But most importantly, readers, now that we have this hypothetical beauty, which mottled denizens of the public domain ghetto do you think should compose its hypothetical contents? I think a nice caveat would be if the inclusion of a title in the Pure Crap 50 Movie Pack would constitute a form of banishment, excluding it from appearing on any other set henceforth. (For instance, I’d love to put God’s Gun on there to prevent it from sullying any future bargain bin Western collections I purchase). But I’m not going to impose limitations on things, because limitations are not in the spirit of… well, of crap, I guess. Your suggestions welcome below.

Saturday, October 29, 2011

Puss in Boots (Mexico, 1961)


As many of you know, there inevitably comes a time for every movie blogger when the big money comes calling and he or she must make the choice whether to sell out to Hollywood or continue along on his or her chosen path. Such a Faustian proposition was recently presented to my friend and colleague Tars Tarkas, and, well, you can see on which side of the debate he ultimately came down on. Not that I’m judging, mind you. You see, I too would love to get my hands on some of that sweet DreamWorks swag, which is why I sat down to write my own review of their current hit Puss in Boots.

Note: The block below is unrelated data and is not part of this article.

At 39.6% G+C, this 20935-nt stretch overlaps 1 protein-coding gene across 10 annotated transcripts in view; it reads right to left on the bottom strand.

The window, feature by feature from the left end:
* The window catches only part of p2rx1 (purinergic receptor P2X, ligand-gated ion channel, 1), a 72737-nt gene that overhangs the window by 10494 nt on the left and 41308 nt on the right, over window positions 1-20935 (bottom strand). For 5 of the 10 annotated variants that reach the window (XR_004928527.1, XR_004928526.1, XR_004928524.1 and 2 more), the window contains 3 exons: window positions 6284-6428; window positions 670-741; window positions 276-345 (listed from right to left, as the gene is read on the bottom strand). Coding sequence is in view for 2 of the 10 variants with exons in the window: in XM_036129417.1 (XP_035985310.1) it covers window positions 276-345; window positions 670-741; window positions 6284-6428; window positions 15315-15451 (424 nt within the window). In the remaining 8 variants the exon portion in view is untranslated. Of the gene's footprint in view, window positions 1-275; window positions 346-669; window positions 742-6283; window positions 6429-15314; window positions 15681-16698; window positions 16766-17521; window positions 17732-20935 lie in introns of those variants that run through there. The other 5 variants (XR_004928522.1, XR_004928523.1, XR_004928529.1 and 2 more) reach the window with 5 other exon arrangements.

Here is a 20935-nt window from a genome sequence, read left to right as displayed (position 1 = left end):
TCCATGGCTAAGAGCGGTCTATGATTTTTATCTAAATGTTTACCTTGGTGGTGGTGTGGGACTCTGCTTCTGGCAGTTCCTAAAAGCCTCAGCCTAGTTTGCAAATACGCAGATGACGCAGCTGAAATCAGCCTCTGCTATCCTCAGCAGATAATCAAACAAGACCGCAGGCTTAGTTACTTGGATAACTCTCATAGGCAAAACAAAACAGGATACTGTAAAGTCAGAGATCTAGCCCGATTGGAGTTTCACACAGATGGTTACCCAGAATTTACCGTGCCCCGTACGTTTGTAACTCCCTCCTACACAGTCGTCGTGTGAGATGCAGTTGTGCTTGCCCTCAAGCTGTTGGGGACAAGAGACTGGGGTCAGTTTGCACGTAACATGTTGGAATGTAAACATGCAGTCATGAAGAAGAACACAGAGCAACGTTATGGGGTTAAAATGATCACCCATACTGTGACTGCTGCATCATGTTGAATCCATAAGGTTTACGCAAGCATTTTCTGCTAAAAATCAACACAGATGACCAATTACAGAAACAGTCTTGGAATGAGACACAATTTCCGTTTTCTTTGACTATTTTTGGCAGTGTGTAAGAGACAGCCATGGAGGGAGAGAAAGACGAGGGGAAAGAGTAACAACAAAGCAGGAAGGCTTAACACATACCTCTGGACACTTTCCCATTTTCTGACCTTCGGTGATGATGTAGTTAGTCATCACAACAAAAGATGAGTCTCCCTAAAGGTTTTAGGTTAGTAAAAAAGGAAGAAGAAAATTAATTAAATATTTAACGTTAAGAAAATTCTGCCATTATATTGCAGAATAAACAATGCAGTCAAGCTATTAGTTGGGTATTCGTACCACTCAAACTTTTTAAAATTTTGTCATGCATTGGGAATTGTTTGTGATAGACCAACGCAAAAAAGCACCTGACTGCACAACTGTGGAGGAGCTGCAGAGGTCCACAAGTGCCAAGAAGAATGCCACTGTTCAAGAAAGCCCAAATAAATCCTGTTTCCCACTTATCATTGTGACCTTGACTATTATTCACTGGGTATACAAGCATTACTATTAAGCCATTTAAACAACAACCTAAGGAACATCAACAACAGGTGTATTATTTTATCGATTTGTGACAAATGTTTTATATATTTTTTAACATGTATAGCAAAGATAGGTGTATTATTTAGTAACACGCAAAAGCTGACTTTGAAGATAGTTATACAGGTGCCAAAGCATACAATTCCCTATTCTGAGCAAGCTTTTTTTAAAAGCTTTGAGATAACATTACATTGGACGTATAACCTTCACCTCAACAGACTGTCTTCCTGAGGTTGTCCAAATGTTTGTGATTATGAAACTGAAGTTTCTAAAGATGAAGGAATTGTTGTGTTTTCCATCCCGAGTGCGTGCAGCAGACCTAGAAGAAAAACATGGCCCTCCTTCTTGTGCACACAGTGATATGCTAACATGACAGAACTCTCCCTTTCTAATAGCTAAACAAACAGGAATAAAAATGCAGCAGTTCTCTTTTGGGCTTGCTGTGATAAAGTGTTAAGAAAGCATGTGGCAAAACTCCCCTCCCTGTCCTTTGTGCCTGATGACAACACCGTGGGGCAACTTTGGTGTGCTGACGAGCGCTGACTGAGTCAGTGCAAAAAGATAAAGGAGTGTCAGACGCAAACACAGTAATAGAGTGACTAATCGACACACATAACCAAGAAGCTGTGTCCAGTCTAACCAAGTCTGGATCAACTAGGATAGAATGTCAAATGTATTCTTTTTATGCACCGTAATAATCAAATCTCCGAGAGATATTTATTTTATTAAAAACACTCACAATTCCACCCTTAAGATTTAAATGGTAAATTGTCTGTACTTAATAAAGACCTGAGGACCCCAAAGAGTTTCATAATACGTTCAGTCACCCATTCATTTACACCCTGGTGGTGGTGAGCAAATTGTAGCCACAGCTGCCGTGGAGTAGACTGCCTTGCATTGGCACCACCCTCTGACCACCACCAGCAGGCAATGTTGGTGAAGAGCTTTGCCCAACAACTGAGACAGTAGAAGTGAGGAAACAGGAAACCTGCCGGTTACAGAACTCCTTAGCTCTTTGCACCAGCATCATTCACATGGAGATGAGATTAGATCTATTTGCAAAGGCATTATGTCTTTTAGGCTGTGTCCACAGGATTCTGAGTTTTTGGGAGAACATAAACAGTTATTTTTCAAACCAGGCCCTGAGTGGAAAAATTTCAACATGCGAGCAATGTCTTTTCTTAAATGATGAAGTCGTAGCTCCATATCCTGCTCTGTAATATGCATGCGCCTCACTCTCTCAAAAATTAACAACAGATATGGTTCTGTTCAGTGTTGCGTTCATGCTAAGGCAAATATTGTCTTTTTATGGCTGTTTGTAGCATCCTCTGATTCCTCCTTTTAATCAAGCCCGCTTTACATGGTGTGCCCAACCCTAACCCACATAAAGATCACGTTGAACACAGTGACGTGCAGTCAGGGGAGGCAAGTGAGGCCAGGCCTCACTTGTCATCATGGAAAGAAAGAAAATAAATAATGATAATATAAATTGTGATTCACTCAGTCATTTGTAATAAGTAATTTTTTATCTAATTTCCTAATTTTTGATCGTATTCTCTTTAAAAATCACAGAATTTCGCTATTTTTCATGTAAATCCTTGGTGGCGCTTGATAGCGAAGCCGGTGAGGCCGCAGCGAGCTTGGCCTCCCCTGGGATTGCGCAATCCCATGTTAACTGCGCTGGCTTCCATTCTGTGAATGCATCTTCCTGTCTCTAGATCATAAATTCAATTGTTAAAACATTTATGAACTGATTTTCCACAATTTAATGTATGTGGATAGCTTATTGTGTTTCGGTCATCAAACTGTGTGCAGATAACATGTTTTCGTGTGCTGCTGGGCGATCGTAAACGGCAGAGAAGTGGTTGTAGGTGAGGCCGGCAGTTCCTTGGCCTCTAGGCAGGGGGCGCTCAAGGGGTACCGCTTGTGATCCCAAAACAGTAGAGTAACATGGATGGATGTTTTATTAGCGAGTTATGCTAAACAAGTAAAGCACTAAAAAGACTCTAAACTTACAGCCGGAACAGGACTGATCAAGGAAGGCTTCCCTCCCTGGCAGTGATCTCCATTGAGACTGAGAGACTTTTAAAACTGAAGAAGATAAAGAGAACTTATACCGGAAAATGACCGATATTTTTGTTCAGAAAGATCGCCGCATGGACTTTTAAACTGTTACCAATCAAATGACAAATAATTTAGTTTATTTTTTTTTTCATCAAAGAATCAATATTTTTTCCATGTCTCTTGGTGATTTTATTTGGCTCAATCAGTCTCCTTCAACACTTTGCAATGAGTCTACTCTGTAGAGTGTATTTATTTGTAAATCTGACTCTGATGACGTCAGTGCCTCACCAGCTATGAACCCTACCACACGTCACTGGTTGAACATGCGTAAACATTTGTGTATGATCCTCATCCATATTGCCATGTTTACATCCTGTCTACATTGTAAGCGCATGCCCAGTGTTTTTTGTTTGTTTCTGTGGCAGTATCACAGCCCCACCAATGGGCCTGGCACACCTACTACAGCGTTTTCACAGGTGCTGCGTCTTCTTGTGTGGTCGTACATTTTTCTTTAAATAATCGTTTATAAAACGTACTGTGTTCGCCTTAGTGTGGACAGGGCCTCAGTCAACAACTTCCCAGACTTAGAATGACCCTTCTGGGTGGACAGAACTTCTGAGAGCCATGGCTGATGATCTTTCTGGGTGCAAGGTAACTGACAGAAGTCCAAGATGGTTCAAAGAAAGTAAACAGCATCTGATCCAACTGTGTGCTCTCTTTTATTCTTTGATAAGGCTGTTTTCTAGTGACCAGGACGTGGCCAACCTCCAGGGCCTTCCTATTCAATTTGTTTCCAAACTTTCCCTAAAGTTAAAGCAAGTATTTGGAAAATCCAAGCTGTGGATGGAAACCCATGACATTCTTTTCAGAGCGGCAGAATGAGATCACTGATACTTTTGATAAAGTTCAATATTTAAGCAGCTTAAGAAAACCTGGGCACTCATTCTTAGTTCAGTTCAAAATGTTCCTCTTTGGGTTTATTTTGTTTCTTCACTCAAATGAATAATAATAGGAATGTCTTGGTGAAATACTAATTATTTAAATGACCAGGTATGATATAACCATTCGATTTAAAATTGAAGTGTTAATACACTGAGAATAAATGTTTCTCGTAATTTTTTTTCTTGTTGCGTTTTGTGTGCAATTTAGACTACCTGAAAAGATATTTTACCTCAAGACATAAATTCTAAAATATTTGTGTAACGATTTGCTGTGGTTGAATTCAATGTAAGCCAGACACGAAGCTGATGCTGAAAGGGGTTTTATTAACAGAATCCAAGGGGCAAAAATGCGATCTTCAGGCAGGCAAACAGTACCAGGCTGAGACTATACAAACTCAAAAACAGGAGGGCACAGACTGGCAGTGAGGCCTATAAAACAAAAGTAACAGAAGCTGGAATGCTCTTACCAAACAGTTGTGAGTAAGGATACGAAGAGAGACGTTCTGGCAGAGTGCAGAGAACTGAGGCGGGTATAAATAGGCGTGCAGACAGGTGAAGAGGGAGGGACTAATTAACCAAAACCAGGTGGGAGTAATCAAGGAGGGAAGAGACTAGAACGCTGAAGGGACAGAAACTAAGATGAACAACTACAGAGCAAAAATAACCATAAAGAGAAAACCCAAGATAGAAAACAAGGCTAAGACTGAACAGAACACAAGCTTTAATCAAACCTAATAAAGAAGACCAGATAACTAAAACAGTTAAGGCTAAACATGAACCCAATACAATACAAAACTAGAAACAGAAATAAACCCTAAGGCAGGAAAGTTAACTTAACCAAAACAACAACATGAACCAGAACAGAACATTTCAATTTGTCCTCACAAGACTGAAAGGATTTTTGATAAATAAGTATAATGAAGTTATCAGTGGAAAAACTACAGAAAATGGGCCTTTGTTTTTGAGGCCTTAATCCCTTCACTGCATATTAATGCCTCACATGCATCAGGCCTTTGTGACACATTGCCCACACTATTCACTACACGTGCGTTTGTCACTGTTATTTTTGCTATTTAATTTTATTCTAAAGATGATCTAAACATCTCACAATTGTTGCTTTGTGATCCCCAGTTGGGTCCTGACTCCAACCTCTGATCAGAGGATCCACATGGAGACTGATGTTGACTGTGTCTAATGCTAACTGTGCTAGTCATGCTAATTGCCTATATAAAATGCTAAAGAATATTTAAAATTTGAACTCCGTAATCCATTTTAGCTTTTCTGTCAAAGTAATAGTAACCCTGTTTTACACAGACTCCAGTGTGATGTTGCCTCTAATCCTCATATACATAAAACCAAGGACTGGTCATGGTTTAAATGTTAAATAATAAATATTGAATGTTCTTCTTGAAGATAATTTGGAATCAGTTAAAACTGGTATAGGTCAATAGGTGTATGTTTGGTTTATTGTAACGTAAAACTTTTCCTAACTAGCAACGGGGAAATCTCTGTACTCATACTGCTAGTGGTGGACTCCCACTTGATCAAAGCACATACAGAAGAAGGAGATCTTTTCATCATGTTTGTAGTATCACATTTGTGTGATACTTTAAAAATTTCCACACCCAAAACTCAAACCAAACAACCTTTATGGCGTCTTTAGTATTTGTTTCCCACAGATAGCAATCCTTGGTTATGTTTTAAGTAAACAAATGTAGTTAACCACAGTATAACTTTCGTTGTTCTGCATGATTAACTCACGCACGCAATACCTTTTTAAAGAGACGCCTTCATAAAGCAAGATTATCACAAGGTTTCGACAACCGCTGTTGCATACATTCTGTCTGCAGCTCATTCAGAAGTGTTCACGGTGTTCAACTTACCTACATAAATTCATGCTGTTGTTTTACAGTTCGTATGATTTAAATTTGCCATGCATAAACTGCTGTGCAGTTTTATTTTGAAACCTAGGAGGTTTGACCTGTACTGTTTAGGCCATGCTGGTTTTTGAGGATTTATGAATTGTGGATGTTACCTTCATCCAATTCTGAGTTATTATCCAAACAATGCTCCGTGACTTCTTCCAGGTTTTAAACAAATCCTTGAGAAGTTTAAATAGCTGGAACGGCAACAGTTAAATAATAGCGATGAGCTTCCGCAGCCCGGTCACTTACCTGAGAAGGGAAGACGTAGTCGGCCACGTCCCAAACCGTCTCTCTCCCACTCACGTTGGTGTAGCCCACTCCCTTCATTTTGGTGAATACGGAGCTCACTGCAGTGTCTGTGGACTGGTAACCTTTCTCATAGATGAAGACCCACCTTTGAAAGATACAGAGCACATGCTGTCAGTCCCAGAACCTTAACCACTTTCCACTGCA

The first thing that struck me about Puss In Boots was that the CG was of a much more hit-or-miss quality than what we’ve typically come to expect from the DreamWorks Animation team. While the rendering of the human characters was fairly convincing, the animal characters -- and especially our feline hero -- were another story entirely:


And while I assumed that the fact that everyone was speaking in Spanish was just a nod to inclusiveness and cultural sensitivity -- and that voice star Antonio Banderas would eventually revert to his charmingly accented English –- this did not turn out to be the case. It was at this point that I realized that what I was watching was not, in fact, DreamWorks’ current take on this children’s favorite, but instead the 1961 Mexican adaptation of Puss In Boots from Director/Producer Roberto Rodriguez, the guy who made all of those horrifying suitmation Little Red Riding Hood movies during the early 60s. And upon realizing that, my first reaction was to rush to the bathroom and wash the taste of corporate dong out of my mouth.